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Phuket monkey ‘birth control’ to go to public opinion

PHUKET: Whether or not troupes of wild monkeys across Phuket will be subjected to population control as well as forced relocation will be among the questions put to the public in a series of feedback meetings to be held across the island.

animalsenvironmenttourism
By The Phuket News

Monday 21 May 2018, 05:42PM


Whether or not Phuket's wild monkeys should be subjected to population control is one of the questions to be put to the public. Photo: The Phuket News / file

Whether or not Phuket's wild monkeys should be subjected to population control is one of the questions to be put to the public. Photo: The Phuket News / file

The issue, cutely described as “birth control”, will be asked in feedback questionnaires handed out at the public forums, Pongchart Chouehorm, explained at the monthly Governor Meets The Press Meeting held at Provincial Hall today (May 21).

Mr Pongchart, as Director of the Natural and Wildlife Education Centre at Khao Phra Thaew Non-Hunting Area in Thalang, is the officer responsible for the protection and conservation of all natural wildlife on the island.

Other questions to be put to the public include: Are the monkeys annoying? Do people go to visit the monkeys? and Should we allow the monkeys to stay where they are now?

The meetings will be held from tomorrow through to next Monday (May 28) in locales on Phuket where troupes of wild monkeys already thrive, identified at the meeting as: Bangrong Pier and Baan Yamu in Pa Khlok; Soi Tah Jeen, Kingkaew Soi 9 and Koh Siray, all in Rassada; as well as Khao Rang (Rang Hill) and Khao Toh Sae (Toh Sae Hill) in Phuket Town.

Warning signs will also be posted in these areas, after Phuket Governor Norraphat Plodthong gave his permission today.

Mr Pongchart explained that the warning signs will carrying messages such as: “Watch out! Monkeys bite!”; “Don’t snatch food away from monkeys”; “Don’t hurt and touch monkeys”; “Don’t leave food outside the car” and the more expected “Please cooperate with officials to protect your assets, health, life, yourself and your friends”.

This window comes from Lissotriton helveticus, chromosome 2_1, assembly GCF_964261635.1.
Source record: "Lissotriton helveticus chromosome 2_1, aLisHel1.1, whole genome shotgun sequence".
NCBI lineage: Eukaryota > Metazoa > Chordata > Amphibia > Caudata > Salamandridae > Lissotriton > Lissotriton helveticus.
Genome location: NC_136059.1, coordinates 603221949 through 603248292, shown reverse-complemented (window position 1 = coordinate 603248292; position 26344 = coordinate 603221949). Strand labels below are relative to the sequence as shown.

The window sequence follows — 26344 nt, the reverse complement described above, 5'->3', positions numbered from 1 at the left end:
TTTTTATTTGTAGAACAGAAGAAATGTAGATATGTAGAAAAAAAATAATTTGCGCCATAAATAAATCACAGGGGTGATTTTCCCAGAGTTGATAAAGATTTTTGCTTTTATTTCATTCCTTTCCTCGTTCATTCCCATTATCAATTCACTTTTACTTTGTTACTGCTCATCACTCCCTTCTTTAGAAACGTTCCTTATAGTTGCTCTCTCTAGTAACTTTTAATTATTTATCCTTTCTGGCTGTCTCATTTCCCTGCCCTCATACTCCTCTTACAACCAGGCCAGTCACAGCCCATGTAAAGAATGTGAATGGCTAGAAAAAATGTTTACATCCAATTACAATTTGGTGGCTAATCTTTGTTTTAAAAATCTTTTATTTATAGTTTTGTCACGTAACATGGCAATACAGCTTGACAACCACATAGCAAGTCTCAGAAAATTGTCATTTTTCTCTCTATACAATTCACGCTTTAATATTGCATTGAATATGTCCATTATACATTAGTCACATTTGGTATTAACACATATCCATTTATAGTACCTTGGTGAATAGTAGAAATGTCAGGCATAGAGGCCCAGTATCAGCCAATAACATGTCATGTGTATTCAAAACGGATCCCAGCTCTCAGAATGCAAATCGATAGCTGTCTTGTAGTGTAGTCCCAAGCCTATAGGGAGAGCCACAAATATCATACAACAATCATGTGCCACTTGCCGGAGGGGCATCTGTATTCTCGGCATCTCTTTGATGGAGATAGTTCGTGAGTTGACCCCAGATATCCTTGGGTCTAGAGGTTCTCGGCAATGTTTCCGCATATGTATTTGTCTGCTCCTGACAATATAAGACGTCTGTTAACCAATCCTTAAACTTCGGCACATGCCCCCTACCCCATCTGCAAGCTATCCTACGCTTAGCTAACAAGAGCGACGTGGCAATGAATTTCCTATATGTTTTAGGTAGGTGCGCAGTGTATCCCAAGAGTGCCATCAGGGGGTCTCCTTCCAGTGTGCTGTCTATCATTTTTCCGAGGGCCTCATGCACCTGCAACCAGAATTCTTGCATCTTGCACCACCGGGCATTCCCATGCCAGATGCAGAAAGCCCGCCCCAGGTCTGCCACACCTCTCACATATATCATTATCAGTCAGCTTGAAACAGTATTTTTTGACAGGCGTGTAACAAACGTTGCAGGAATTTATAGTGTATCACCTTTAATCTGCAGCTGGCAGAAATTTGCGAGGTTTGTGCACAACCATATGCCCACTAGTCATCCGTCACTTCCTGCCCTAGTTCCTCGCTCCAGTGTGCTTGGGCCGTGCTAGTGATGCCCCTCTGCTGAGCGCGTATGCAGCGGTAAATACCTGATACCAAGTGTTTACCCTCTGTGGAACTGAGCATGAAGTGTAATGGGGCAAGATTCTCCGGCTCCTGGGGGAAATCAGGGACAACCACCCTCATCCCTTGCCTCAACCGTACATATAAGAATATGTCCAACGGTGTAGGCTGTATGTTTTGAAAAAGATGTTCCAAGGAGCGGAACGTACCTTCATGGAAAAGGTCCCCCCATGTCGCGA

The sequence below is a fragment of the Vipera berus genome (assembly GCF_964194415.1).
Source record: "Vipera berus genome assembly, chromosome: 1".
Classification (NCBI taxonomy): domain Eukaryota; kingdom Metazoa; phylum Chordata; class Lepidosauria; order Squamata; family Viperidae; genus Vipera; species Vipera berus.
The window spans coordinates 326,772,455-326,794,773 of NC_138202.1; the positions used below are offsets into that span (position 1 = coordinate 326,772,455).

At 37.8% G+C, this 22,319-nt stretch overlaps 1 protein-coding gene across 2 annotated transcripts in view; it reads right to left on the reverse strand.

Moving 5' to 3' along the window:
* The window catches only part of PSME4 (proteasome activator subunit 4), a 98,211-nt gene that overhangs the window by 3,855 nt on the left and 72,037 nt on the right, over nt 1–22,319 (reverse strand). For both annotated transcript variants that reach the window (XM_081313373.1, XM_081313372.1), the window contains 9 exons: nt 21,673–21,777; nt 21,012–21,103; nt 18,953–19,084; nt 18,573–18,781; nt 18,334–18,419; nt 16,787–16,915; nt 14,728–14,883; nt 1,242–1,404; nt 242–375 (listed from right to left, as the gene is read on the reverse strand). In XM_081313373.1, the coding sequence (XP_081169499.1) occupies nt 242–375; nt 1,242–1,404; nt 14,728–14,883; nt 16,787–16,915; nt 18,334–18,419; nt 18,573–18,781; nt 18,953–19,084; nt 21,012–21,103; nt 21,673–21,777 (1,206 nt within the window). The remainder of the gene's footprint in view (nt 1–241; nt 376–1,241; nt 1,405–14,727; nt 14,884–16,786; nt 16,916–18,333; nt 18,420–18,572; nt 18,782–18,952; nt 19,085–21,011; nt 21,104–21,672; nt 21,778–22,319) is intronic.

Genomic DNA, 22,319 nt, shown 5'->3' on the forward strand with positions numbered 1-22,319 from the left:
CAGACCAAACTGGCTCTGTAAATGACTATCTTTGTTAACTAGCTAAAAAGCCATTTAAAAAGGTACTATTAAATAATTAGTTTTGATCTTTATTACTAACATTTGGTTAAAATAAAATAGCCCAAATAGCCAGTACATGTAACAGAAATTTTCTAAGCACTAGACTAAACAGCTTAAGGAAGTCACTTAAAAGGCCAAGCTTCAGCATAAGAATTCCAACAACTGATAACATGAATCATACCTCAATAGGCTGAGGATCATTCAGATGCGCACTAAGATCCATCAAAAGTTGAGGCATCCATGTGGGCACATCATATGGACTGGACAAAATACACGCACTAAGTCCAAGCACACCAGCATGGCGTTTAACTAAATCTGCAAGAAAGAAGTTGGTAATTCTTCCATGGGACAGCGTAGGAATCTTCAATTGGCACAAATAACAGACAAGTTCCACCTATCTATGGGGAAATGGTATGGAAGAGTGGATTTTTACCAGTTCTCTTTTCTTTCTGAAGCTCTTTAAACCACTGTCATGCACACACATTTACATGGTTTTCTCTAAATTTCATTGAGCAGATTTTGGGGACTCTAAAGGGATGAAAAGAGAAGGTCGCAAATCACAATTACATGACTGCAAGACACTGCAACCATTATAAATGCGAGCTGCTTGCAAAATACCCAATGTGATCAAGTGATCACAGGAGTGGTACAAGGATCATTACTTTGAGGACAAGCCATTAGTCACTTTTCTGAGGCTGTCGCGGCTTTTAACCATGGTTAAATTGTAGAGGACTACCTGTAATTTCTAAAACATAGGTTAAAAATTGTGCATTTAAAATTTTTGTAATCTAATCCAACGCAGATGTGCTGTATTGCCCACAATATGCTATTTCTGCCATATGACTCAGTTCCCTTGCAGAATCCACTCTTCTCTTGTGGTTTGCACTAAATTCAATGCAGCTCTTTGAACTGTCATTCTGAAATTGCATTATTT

“I don’t want people to touch monkeys anymore. They carry diseases,” Mr Pongchart said, noting that wild monkeys may carry tuberculosis and Encephalitis.

New Paths Retreat

However, he did not mention rabies.

Governor Norraphat urged people to take part in the meetings to ensure that officials had good understanding of public opinion on what to do with Phuket’s ever-growing monkey populations on the island.

“The public hearings are a really important was to have local residents help solve the monkey issue. Let’s go ahead with them and see what the public hearings say,” Gov Norraphat said.

The public hearings, to start at 9am and finish at about noon, will be held at the following locations:

  • May 22 - Chalerm Phrakiet Rama 9 Hall on Soi Tah Jeen, in Rassada
  • May 24 - Phuket Homeless Centre, in Rassada
  • May 25 - Chalerm Sammanakit Hall at Wat Charoen Samanakit (Wat Lang San), located behind Phuket Provincial Court, in Phuket Town
  • May 27 - Chalerm Phrakiet King Kaew Phatthana Hall, in Rassada
  • May 28 - Wat Khao Rang (Rang Hill Temple), in Phuket Town

“After we have collated all the feedback from the meetings, we will announce the feedback we have received and what we plan to do with the monkeys,” Mr Pongchart said today.

The results of the feedback questionnaires will be announced on June 30, he added.

 

 

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Sir Burr | 25 May 2018 - 17:35:46

"They should be culled. They are a nuisance and a danger to the public".

A bit harsh. I realise that Thai officials can be infuriatingly obtuse, but, still.........

Bentley | 25 May 2018 - 14:49:52

They should be culled. They are a nuisance and a danger to the public.

BenPendejo | 22 May 2018 - 19:19:52

Classic Thai officials...they don't know what to do, so ask everyone else. This is not how wildlife should be managed. Nor should they be shipped off to other remote islands that cannot sustain them...it will just ravage the natural environment.  It sounds like what they need to do is reach out to REAL wildlife professionals that can help identify practical solutions...Oh, Ooops...TIT

Kurt | 22 May 2018 - 09:45:05

What is the catch in pulling the 'public opinion card' by Government officials?
It is a Government safety and health responsibility.
If signs.."Watch out, monkey bite"..are needed, than it not safe.
If there is threat of diseases, including rabies(!) than Government needs health wise to handle that with anticipation.

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